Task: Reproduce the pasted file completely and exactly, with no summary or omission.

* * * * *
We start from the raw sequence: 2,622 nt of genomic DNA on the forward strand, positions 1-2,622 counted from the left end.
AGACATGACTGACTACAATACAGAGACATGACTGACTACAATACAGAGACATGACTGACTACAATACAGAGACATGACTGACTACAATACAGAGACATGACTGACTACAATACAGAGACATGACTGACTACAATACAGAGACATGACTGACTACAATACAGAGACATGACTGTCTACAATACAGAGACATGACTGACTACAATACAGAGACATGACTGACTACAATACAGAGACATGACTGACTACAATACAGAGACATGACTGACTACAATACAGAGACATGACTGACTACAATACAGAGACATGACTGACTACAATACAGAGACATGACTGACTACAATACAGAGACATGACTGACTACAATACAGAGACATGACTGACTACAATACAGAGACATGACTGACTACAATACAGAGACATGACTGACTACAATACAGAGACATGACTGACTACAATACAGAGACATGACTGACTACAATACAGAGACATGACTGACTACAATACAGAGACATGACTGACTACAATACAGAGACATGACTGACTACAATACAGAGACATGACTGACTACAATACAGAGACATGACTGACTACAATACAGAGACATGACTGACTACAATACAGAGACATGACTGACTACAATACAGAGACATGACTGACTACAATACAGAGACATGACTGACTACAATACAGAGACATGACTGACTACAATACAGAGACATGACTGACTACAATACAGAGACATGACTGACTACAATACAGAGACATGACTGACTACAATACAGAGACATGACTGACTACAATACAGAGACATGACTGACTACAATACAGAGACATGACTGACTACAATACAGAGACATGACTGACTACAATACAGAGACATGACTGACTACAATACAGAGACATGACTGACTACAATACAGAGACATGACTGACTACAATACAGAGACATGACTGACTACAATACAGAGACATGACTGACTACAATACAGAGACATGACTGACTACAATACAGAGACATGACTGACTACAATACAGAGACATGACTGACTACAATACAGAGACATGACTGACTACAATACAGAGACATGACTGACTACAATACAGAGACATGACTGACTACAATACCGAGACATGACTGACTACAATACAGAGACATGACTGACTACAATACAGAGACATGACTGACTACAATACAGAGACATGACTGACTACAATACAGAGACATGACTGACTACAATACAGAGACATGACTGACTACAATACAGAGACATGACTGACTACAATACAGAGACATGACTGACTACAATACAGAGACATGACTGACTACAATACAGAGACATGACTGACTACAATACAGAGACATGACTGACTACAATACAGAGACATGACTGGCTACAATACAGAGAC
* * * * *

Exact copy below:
We start from the raw sequence: 2,622 nt of genomic DNA on the forward strand, positions 1-2,622 counted from the left end.
AGACATGACTGACTACAATACAGAGACATGACTGACTACAATACAGAGACATGACTGACTACAATACAGAGACATGACTGACTACAATACAGAGACATGACTGACTACAATACAGAGACATGACTGACTACAATACAGAGACATGACTGACTACAATACAGAGACATGACTGTCTACAATACAGAGACATGACTGACTACAATACAGAGACATGACTGACTACAATACAGAGACATGACTGACTACAATACAGAGACATGACTGACTACAATACAGAGACATGACTGACTACAATACAGAGACATGACTGACTACAATACAGAGACATGACTGACTACAATACAGAGACATGACTGACTACAATACAGAGACATGACTGACTACAATACAGAGACATGACTGACTACAATACAGAGACATGACTGACTACAATACAGAGACATGACTGACTACAATACAGAGACATGACTGACTACAATACAGAGACATGACTGACTACAATACAGAGACATGACTGACTACAATACAGAGACATGACTGACTACAATACAGAGACATGACTGACTACAATACAGAGACATGACTGACTACAATACAGAGACATGACTGACTACAATACAGAGACATGACTGACTACAATACAGAGACATGACTGACTACAATACAGAGACATGACTGACTACAATACAGAGACATGACTGACTACAATACAGAGACATGACTGACTACAATACAGAGACATGACTGACTACAATACAGAGACATGACTGACTACAATACAGAGACATGACTGACTACAATACAGAGACATGACTGACTACAATACAGAGACATGACTGACTACAATACAGAGACATGACTGACTACAATACAGAGACATGACTGACTACAATACAGAGACATGACTGACTACAATACAGAGACATGACTGACTACAATACAGAGACATGACTGACTACAATACAGAGACATGACTGACTACAATACAGAGACATGACTGACTACAATACAGAGACATGACTGACTACAATACAGAGACATGACTGACTACAATACAGAGACATGACTGACTACAATACAGAGACATGACTGACTACAATACAGAGACATGACTGACTACAATACCGAGACATGACTGACTACAATACAGAGACATGACTGACTACAATACAGAGACATGACTGACTACAATACAGAGACATGACTGACTACAATACAGAGACATGACTGACTACAATACAGAGACATGACTGACTACAATACAGAGACATGACTGACTACAATACAGAGACATGACTGACTACAATACAGAGACATGACTGACTACAATACAGAGACATGACTGACTACAATACAGAGACATGACTGACTACAATACAGAGACATGACTGGCTACAATACAGAGAC